Bernard Philippon, OPC General Secretary and global specialist in onchocerciasis, recognised by Dr Tim Evans of the World Bank

{Photo : Dr Tim Evans}

Speaking on 2nd April at a conference marking two years since the London Declaration on Neglected Tropical Diseases, Dr Tim Evans, Director of Health, Nutrition and Population at the World Bank (left), said :

"NTDs are major constraints on development, on the development of children and their opportunities for education as well as the ability for adults to engage in productive work. And therefore addressing them is not simply providing the opportunity for an entitlement to health, but also to really eliminate extreme poverty and boost shared prosperity.

"I’d like to [talk about] why we’re here. Many people may not recognise this, but we’re here primarily because of two French scientists. In the early 1970s an epidemiologist by the name of René Le Berre and also a parasitologist by the name of Bernard Philippon (below right) convinced the World Bank president at the time, Robert McNamara, to visit Burkina Faso and go to a village, a hyper-endemic village for onchocerciasis (river blindness) and see what it looked like. It was Robert McNamara and his wife who saw the impact of that disease in terms of the very, very high levels of blindness in the adult productive population, and also the impact on the evacuation or non-use of fertile river valleys, which led the World Bank to make its first investment in health.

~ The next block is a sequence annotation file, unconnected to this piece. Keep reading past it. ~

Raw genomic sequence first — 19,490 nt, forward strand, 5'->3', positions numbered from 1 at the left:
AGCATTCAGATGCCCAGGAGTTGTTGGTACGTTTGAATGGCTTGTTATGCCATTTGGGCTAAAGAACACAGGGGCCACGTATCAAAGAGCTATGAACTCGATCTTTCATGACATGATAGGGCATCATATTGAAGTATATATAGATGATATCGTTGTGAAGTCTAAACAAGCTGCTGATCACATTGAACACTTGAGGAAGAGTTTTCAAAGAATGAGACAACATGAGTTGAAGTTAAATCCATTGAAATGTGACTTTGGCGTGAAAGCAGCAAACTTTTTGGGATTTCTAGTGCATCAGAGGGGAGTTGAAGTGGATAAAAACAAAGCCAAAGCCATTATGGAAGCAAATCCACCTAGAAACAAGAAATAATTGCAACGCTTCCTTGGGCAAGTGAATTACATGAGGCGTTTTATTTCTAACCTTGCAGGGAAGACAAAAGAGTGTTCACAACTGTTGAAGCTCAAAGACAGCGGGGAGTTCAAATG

{Photo : Bernard Philippon}

"I think had that visit not taken place, had those researchers not had the wherewithal to get the World Bank president to come and see the extent to which onchocerciasis was such a fundamental constraint to development in West Africa, then I might not have been on this panel today. The Bank may never have entered health, so I have René Le Berre and Bernard Philippon to thank for my presence here today. But really I think it should be recognised that those researchers were the seed for getting the World Bank involved in health."